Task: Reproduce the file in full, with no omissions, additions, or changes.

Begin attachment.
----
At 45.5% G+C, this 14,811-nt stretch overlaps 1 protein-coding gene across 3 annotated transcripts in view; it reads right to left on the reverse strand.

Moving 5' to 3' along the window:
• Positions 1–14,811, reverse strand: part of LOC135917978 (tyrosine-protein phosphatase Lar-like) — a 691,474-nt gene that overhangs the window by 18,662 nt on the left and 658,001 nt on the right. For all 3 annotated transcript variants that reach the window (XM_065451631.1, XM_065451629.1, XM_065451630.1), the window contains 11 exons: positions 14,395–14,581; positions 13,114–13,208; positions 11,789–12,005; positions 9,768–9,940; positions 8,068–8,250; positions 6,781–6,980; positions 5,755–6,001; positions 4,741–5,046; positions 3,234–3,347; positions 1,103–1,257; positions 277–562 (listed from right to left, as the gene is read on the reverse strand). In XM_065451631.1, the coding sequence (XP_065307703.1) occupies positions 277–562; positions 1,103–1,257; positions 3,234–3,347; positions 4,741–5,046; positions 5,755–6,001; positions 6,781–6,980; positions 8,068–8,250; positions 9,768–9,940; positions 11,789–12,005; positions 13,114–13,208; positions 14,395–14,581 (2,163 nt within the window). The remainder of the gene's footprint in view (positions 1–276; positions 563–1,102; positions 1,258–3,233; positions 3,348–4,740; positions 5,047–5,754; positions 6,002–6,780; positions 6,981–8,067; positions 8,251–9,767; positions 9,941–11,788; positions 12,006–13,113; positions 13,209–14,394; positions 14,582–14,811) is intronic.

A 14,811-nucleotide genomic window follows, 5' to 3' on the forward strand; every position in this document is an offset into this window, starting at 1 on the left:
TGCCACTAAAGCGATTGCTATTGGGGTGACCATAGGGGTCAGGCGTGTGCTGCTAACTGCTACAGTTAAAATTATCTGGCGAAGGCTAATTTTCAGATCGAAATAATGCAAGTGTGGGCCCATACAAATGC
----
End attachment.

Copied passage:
At 45.5% G+C, this 14,811-nt stretch overlaps 1 protein-coding gene across 3 annotated transcripts in view; it reads right to left on the reverse strand.

Moving 5' to 3' along the window:
• Positions 1–14,811, reverse strand: part of LOC135917978 (tyrosine-protein phosphatase Lar-like) — a 691,474-nt gene that overhangs the window by 18,662 nt on the left and 658,001 nt on the right. For all 3 annotated transcript variants that reach the window (XM_065451631.1, XM_065451629.1, XM_065451630.1), the window contains 11 exons: positions 14,395–14,581; positions 13,114–13,208; positions 11,789–12,005; positions 9,768–9,940; positions 8,068–8,250; positions 6,781–6,980; positions 5,755–6,001; positions 4,741–5,046; positions 3,234–3,347; positions 1,103–1,257; positions 277–562 (listed from right to left, as the gene is read on the reverse strand). In XM_065451631.1, the coding sequence (XP_065307703.1) occupies positions 277–562; positions 1,103–1,257; positions 3,234–3,347; positions 4,741–5,046; positions 5,755–6,001; positions 6,781–6,980; positions 8,068–8,250; positions 9,768–9,940; positions 11,789–12,005; positions 13,114–13,208; positions 14,395–14,581 (2,163 nt within the window). The remainder of the gene's footprint in view (positions 1–276; positions 563–1,102; positions 1,258–3,233; positions 3,348–4,740; positions 5,047–5,754; positions 6,002–6,780; positions 6,981–8,067; positions 8,251–9,767; positions 9,941–11,788; positions 12,006–13,113; positions 13,209–14,394; positions 14,582–14,811) is intronic.

A 14,811-nucleotide genomic window follows, 5' to 3' on the forward strand; every position in this document is an offset into this window, starting at 1 on the left:
TGCCACTAAAGCGATTGCTATTGGGGTGACCATAGGGGTCAGGCGTGTGCTGCTAACTGCTACAGTTAAAATTATCTGGCGAAGGCTAATTTTCAGATCGAAATAATGCAAGTGTGGGCCCATACAAATGC